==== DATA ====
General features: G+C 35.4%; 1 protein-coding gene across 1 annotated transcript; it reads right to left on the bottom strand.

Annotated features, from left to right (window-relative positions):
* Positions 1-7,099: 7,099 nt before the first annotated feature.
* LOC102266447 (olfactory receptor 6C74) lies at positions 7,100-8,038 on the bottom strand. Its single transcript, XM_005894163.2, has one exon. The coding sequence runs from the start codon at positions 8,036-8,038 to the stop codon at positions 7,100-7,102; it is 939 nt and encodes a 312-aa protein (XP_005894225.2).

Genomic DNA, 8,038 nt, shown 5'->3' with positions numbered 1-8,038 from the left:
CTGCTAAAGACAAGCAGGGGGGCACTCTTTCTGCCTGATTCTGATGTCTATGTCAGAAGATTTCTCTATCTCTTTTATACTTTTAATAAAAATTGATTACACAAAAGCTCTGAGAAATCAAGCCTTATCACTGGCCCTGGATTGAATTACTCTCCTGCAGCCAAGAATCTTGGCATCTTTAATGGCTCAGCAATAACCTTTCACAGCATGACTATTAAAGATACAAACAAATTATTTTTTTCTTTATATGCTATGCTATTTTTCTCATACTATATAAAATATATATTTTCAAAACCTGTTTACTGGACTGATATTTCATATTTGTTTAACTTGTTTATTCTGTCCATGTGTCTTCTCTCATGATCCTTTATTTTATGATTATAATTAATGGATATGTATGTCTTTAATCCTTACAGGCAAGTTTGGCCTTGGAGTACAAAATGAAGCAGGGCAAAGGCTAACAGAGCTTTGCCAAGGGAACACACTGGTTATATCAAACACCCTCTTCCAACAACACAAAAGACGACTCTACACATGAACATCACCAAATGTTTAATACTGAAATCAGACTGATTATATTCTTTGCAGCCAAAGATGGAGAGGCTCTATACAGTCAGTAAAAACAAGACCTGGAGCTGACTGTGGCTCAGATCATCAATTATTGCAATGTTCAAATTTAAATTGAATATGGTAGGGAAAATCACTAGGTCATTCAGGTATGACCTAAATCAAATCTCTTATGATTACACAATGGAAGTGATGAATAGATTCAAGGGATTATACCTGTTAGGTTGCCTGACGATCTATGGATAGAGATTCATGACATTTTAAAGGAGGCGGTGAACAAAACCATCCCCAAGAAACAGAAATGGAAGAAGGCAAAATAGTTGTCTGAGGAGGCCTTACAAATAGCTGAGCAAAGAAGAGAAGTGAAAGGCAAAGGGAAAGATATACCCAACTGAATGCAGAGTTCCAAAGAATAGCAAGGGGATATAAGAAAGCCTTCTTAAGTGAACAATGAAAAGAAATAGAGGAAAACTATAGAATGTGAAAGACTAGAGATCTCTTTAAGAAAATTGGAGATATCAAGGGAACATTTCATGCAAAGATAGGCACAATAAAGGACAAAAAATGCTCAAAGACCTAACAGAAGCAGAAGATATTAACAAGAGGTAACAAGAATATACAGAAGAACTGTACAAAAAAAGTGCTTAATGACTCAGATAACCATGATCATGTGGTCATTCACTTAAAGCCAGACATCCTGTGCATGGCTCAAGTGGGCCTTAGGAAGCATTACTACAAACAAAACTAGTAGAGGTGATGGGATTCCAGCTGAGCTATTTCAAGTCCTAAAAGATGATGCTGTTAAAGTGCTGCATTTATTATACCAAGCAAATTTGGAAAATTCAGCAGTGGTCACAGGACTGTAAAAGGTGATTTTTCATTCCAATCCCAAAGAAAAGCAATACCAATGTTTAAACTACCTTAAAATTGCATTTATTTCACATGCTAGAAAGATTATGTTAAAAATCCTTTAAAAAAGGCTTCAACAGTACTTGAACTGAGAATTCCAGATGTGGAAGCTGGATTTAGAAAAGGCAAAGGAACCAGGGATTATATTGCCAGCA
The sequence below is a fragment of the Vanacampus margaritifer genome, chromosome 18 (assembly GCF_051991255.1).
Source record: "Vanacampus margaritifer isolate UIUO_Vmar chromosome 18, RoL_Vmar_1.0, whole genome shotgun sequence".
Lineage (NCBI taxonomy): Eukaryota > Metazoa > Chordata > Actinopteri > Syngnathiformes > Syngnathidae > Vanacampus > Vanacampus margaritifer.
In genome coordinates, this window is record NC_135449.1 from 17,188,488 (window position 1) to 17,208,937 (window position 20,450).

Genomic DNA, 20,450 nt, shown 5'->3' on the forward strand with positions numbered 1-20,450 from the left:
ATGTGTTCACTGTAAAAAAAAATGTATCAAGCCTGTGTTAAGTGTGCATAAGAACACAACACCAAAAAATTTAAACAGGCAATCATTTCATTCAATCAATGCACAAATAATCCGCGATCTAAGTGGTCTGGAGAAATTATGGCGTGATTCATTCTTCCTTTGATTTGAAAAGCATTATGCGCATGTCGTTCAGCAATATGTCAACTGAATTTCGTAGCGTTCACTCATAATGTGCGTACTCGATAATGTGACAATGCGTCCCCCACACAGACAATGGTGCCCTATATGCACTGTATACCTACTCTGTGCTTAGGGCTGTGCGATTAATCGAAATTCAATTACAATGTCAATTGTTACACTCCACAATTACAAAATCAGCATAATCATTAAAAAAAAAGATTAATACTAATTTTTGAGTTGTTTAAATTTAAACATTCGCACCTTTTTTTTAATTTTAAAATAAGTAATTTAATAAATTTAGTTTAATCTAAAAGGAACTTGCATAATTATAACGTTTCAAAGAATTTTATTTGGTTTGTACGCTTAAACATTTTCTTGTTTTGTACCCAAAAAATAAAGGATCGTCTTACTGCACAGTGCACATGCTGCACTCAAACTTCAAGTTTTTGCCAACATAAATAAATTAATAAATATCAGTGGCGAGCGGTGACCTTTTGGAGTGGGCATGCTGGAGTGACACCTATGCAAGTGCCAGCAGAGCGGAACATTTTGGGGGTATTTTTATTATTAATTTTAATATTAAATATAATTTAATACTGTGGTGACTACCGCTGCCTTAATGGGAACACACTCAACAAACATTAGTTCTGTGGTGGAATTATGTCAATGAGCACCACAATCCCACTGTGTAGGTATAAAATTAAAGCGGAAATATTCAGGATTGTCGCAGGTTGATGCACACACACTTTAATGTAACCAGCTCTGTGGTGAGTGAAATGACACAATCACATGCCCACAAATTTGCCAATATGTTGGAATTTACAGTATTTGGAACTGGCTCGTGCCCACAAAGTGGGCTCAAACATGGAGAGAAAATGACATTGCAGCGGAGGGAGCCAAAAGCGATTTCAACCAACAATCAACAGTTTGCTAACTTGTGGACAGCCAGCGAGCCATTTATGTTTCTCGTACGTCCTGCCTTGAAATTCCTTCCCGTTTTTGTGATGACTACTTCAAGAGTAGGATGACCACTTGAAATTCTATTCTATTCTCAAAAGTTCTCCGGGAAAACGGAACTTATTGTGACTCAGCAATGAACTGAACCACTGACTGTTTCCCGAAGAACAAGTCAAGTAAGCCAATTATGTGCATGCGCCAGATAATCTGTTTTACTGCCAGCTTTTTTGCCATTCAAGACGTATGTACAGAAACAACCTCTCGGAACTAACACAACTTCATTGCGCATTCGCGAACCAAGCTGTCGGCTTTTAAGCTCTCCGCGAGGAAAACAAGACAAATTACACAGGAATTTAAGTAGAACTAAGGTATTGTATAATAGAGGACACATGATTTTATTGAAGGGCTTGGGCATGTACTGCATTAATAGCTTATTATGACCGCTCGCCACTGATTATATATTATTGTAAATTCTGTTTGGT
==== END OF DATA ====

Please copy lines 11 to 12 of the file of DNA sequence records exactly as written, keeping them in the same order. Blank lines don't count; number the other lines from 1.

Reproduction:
Genomic DNA, 20,450 nt, shown 5'->3' on the forward strand with positions numbered 1-20,450 from the left:
ATGTGTTCACTGTAAAAAAAAATGTATCAAGCCTGTGTTAAGTGTGCATAAGAACACAACACCAAAAAATTTAAACAGGCAATCATTTCATTCAATCAATGCACAAATAATCCGCGATCTAAGTGGTCTGGAGAAATTATGGCGTGATTCATTCTTCCTTTGATTTGAAAAGCATTATGCGCATGTCGTTCAGCAATATGTCAACTGAATTTCGTAGCGTTCACTCATAATGTGCGTACTCGATAATGTGACAATGCGTCCCCCACACAGACAATGGTGCCCTATATGCACTGTATACCTACTCTGTGCTTAGGGCTGTGCGATTAATCGAAATTCAATTACAATGTCAATTGTTACACTCCACAATTACAAAATCAGCATAATCATTAAAAAAAAAGATTAATACTAATTTTTGAGTTGTTTAAATTTAAACATTCGCACCTTTTTTTTAATTTTAAAATAAGTAATTTAATAAATTTAGTTTAATCTAAAAGGAACTTGCATAATTATAACGTTTCAAAGAATTTTATTTGGTTTGTACGCTTAAACATTTTCTTGTTTTGTACCCAAAAAATAAAGGATCGTCTTACTGCACAGTGCACATGCTGCACTCAAACTTCAAGTTTTTGCCAACATAAATAAATTAATAAATATCAGTGGCGAGCGGTGACCTTTTGGAGTGGGCATGCTGGAGTGACACCTATGCAAGTGCCAGCAGAGCGGAACATTTTGGGGGTATTTTTATTATTAATTTTAATATTAAATATAATTTAATACTGTGGTGACTACCGCTGCCTTAATGGGAACACACTCAACAAACATTAGTTCTGTGGTGGAATTATGTCAATGAGCACCACAATCCCACTGTGTAGGTATAAAATTAAAGCGGAAATATTCAGGATTGTCGCAGGTTGATGCACACACACTTTAATGTAACCAGCTCTGTGGTGAGTGAAATGACACAATCACATGCCCACAAATTTGCCAATATGTTGGAATTTACAGTATTTGGAACTGGCTCGTGCCCACAAAGTGGGCTCAAACATGGAGAGAAAATGACATTGCAGCGGAGGGAGCCAAAAGCGATTTCAACCAACAATCAACAGTTTGCTAACTTGTGGACAGCCAGCGAGCCATTTATGTTTCTCGTACGTCCTGCCTTGAAATTCCTTCCCGTTTTTGTGATGACTACTTCAAGAGTAGGATGACCACTTGAAATTCTATTCTATTCTCAAAAGTTCTCCGGGAAAACGGAACTTATTGTGACTCAGCAATGAACTGAACCACTGACTGTTTCCCGAAGAACAAGTCAAGTAAGCCAATTATGTGCATGCGCCAGATAATCTGTTTTACTGCCAGCTTTTTTGCCATTCAAGACGTATGTACAGAAACAACCTCTCGGAACTAACACAACTTCATTGCGCATTCGCGAACCAAGCTGTCGGCTTTTAAGCTCTCCGCGAGGAAAACAAGACAAATTACACAGGAATTTAAGTAGAACTAAGGTATTGTATAATAGAGGACACATGATTTTATTGAAGGGCTTGGGCATGTACTGCATTAATAGCTTATTATGACCGCTCGCCACTGATTATATATTATTGTAAATTCTGTTTGGT